Two quit after ‘VM’ probe
The ‘VM’ has revealed how a professional opera star was hounded out of an am-dram theatrical group.
A clique alleged to have been out to get rid of Ros Broad were slammed by members of the Yeovil Amateur Operatic Society (YAOS) for: Ros-bashing, witch-hunting, victimisation, harassment, bullying and jealousy.
The former D’Oyly Carte Opera soloist, with connections in Whittington, was put through a two-hour ‘kangaroo court’ before being kicked out of the society.
Before that she says she was booted out of a production of ‘South Pacific’ after being, bullied, humiliated and threatened for refusing to ‘black up’ for her role as an islander in the musical.
After that the YAOS committee called Mrs. Broad before a disciplinary hearing. But they refused to tell her what she was accused of.
Only three of the 20 people claimed to have petitioned for her expulsion turned up.
Twenty locked out
More than 20 people who wanted to support her were kept out.
Her attackers’ claims that she involved the media over the ‘blacking up’ affair were proven to be false. No other substantive allegations were made against her.
A member and Justice of Peace suggested Mrs. Broad had been a trouble maker for a long time and that refusing to wear body paint was the, “tip of the iceberg.”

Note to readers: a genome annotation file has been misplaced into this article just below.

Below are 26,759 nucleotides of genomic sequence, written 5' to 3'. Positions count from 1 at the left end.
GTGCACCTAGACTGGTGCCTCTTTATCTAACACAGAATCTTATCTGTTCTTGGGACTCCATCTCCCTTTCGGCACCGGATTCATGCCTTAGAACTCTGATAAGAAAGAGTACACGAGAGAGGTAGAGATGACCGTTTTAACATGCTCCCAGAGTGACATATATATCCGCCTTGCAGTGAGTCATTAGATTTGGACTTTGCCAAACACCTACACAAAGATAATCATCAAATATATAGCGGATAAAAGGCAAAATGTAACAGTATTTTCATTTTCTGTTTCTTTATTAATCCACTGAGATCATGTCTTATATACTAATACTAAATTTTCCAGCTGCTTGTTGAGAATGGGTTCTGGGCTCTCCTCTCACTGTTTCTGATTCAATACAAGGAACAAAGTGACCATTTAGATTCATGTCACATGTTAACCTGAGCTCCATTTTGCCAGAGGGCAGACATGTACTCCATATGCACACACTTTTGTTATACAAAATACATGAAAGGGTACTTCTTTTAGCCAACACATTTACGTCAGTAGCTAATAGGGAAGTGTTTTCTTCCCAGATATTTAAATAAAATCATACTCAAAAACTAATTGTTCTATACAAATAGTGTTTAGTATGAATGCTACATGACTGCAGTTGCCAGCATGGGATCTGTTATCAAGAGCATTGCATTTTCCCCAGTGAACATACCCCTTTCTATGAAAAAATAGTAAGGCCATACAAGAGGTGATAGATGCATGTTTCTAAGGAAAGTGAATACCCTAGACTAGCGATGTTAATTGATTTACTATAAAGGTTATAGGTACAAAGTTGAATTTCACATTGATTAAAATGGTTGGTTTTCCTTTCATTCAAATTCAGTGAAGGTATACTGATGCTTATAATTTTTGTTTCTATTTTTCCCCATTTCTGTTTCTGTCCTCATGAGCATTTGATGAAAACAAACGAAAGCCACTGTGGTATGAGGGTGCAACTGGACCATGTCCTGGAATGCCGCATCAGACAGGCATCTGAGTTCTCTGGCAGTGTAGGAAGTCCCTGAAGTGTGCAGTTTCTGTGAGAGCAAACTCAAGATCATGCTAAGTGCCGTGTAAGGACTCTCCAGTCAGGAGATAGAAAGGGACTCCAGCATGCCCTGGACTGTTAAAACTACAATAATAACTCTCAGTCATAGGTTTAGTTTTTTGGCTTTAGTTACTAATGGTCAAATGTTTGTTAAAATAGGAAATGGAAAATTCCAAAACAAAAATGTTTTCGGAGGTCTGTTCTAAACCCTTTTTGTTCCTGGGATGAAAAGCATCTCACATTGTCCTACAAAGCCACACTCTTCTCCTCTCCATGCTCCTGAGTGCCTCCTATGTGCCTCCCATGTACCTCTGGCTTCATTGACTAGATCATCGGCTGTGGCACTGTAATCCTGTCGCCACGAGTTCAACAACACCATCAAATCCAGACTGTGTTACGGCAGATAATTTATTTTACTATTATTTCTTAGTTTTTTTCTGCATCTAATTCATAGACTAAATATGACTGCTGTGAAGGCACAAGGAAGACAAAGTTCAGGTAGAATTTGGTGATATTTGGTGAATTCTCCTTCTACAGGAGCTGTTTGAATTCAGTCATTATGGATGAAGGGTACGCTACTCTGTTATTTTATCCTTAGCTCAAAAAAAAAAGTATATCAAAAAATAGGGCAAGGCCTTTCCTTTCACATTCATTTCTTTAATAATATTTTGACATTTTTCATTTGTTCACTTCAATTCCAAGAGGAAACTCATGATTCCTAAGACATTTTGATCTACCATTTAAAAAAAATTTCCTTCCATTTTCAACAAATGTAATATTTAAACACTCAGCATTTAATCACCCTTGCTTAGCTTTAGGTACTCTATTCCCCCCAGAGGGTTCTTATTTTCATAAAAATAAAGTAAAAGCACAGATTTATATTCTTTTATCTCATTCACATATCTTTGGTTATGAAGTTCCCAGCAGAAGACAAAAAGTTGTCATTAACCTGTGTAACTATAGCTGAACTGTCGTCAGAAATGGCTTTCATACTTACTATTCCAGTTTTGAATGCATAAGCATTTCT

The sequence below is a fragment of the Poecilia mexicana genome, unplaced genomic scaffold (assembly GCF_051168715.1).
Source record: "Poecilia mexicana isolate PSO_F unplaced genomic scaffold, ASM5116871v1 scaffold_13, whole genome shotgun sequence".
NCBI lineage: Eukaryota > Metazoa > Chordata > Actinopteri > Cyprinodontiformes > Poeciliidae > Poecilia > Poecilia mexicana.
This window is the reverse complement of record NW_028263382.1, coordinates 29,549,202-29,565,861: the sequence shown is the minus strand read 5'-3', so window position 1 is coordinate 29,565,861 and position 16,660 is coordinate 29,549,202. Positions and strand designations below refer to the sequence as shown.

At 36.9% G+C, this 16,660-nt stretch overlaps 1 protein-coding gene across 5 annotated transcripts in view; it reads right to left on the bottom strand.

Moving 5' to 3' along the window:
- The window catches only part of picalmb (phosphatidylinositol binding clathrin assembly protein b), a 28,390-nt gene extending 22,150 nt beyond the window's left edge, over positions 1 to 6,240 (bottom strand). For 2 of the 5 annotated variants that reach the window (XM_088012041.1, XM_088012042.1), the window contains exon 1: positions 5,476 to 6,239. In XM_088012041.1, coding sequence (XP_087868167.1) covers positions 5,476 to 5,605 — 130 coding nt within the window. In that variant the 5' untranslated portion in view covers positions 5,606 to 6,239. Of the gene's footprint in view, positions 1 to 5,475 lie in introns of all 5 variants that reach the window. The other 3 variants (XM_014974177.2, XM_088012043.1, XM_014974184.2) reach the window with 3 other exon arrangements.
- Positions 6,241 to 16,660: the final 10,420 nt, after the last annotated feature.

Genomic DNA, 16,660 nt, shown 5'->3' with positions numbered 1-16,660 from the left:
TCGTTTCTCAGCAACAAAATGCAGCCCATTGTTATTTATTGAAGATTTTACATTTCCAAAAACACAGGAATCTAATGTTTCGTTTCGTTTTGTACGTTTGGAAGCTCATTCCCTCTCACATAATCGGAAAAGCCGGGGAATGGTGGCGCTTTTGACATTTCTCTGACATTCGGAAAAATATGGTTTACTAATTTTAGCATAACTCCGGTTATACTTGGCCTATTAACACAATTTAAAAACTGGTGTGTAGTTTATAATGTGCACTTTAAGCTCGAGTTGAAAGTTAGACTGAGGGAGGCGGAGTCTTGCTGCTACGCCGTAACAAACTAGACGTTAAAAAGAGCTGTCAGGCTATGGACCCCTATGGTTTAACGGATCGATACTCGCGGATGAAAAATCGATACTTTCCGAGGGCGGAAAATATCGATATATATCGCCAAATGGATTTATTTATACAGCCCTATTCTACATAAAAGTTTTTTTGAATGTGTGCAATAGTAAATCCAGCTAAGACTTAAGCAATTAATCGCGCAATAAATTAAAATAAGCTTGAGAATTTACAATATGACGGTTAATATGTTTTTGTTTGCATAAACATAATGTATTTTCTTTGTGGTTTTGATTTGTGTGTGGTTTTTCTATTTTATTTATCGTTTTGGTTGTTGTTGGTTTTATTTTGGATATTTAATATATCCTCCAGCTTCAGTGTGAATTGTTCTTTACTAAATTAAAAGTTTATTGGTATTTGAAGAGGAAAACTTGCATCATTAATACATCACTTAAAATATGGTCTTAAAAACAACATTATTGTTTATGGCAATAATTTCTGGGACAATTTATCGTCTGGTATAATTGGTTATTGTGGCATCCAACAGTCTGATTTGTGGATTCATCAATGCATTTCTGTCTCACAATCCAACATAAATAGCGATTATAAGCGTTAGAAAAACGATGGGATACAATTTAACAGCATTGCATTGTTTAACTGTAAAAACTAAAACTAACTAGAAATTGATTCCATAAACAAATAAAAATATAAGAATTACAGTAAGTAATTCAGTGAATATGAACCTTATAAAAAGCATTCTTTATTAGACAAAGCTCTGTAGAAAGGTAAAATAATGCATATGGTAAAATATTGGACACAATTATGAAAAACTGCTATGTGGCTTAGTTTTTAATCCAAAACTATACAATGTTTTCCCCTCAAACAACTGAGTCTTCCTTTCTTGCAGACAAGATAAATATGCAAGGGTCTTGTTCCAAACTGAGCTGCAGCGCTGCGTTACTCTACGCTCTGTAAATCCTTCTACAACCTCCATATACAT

But she failed to offer one shred of evidence to support the slur despite people demanding to know what she was talking about.
Since ‘VM’ began investigating two people have quit the society.
Details were revealed about one of them involving a child in the bid to persuade Mrs. Broad to wear dark mahogany brown body paint.
The action is alleged to have been demeaning and offensive to both the child and the actor.
‘VM’ has also learned of an alleged attempt by one of Mrs. Broad’s detractors to force a female minor to change her clothes in a male dressing room during an earlier YAOS show.
It is also alleged a man was arrested for assault after a confrontation with the child’s mother. The charges were later dropped.
But following that incident too, it is claimed the mother who crossed YAOS’ controlling clique was hounded out of the society, as well as three of her supporters.
The YAOS bosses have refused to say if they complied with laws on children in the theatre.
It is understood that am-dram groups must put male and female children in separate rooms dedicated for minors only.
Child actors must also be provided with Criminal Records Board-checked, and county council licensed chaperones during performances.
Mrs. Broad refused to ‘black up’ because of her views on racial equality.
Now the society is under investigation by the Somerset Racial Equality Board.
If it fails to co-operate further action could follow.
The society’s secretary, Paula Budzynski, said ‘blacking up’ was not offensive because too few ‘blacks’ lived in Yeovil.